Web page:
Emergency Care Benchmarking 2016 – Findings published

The NHS Benchmarking Network is pleased to present the findings from the fifth phase of Network’s national benchmarking project for Emergency Care services.

Emergency care is a complex service with many facets across the NHS. The emergency care system is under increasing pressure, with the need to optimise the urgent and emergency care system to work as safely, efficiently and effectively as possible. This project focuses on the provider perspective and reviews the provision of Accident and Emergency services (Type 1&2) as well as alternative community based services such as Walk In Centres, Urgent Care Centres and Minor Injuries Units (Type 3).

Although the sums of money invested in emergency care are highly material, there is limited national benchmarking information available on the service beyond profiling of access arrangements, waiting times, and demand levels. The Network project aims to supplement available national metrics with relevant data on service models, infrastructure, capacity, demand, workforce, finance and service quality.

58 Trusts and Health Boards (HBs) participated in this iteration, covering 60 Type 1&2 centres and 50 Type 3 departments. An Urgent Care report analysing the system from a commissioner perspective, which has received contributions from 61 commissioners, is also available to download on the NHS Benchmarking Network’s website.

As well as a national report, good practice compendium, and online toolkit, available to all Network members, this year bespoke reports have been produced for all participants.

Highlights from 2015/16

  • Results confirm ongoing demand pressure impacting Type 1 A&E services. Type 1 and 2 ED services have seen a 3% growth in attendances in the last 12 months.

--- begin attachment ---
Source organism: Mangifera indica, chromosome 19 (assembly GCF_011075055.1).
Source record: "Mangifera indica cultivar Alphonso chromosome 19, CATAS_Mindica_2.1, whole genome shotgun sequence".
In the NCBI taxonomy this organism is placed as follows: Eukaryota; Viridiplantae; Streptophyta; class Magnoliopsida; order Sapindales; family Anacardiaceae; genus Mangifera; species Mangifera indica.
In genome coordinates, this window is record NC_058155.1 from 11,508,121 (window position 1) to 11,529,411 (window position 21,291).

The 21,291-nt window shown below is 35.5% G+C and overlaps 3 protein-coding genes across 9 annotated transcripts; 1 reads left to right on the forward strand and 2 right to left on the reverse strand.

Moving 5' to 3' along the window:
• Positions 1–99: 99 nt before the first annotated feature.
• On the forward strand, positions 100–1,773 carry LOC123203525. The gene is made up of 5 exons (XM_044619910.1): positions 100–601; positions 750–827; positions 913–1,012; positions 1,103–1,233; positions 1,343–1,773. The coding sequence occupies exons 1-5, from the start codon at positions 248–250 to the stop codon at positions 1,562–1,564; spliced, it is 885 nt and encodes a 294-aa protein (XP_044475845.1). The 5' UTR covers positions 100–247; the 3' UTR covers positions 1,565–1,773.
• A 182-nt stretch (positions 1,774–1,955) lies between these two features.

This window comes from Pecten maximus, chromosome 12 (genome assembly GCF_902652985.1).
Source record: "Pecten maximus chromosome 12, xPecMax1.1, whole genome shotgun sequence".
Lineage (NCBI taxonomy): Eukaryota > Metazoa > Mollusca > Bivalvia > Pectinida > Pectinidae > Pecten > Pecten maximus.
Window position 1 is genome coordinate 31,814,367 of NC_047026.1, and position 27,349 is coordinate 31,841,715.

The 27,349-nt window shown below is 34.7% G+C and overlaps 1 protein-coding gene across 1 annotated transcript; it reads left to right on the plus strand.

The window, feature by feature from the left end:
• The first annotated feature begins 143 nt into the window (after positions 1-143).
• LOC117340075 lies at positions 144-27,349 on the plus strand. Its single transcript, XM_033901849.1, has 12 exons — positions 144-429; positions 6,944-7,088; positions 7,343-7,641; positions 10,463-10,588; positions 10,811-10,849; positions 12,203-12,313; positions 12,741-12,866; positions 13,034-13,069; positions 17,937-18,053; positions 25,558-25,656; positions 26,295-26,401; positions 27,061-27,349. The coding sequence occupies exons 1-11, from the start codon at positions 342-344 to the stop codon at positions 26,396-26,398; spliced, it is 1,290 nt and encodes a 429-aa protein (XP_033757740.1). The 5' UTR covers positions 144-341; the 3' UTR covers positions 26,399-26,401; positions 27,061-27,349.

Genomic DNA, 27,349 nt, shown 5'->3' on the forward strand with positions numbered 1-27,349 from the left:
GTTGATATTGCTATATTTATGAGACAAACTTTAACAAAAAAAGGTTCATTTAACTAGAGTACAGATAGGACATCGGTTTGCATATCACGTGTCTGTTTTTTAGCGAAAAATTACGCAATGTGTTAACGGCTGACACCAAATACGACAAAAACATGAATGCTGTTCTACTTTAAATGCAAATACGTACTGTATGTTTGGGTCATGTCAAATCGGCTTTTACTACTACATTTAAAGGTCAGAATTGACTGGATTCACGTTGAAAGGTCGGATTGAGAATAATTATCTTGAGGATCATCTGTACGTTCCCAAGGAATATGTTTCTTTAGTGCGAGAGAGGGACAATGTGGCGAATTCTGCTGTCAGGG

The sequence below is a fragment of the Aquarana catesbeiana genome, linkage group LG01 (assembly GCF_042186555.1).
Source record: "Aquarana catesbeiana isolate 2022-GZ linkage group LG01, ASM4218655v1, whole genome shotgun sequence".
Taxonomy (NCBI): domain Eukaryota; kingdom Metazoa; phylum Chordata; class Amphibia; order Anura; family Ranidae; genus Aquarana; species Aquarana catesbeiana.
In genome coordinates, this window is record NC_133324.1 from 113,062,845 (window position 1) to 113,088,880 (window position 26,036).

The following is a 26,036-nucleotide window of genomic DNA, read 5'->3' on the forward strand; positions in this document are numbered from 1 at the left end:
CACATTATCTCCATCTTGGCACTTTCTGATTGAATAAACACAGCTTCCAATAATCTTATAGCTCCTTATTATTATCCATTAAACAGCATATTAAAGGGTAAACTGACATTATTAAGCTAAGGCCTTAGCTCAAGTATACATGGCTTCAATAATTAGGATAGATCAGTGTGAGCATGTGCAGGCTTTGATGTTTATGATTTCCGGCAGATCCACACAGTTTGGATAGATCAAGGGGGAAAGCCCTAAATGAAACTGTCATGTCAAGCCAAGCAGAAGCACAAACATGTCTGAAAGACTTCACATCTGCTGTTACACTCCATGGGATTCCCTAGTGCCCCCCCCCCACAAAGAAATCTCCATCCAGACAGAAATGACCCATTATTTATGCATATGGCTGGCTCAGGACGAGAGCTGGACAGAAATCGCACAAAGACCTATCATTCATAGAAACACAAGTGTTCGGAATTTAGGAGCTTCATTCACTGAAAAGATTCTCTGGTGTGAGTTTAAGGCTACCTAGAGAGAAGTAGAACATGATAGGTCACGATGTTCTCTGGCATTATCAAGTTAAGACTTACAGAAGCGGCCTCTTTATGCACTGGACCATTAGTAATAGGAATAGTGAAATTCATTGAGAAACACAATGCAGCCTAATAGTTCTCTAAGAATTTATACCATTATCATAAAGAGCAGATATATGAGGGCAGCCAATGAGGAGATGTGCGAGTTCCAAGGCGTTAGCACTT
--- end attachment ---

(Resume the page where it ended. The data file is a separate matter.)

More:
• Departments are finding it increasingly difficult to meet the four-hour waiting target. In 2015/16, 13.6% of patients waited four hours or more in ED, compared with 10.3% in 2015.
  • Average length of attendance has increased year on year, from 138 minutes in 2012 to 188 minutes in 2016.
  • The amount of Consultant time deployed within ED has increased from 91 hours in 2015 to 98 hours this year.
  • Staffing levels have improved in the last year, although additional use of bank and agency staff has been a notable element of this increased provision.
  • The use of Type 3 services remains hugely variable across the NHS. Access to these services remains rapid, although utilisation and provision is mixed. These services continue to be nurse led and offer a broad range of ambulatory services.

Emergency care continues to be a priority area for members and the emergency care project will take place once more in 2017. The NHS Benchmarking Network would like to hear your views on the content of the 2017 benchmarking project.

Comments and suggestions for the project’s process, content and outputs can be sent to:

Leigh Jenkins
Project Manager

David Hughes

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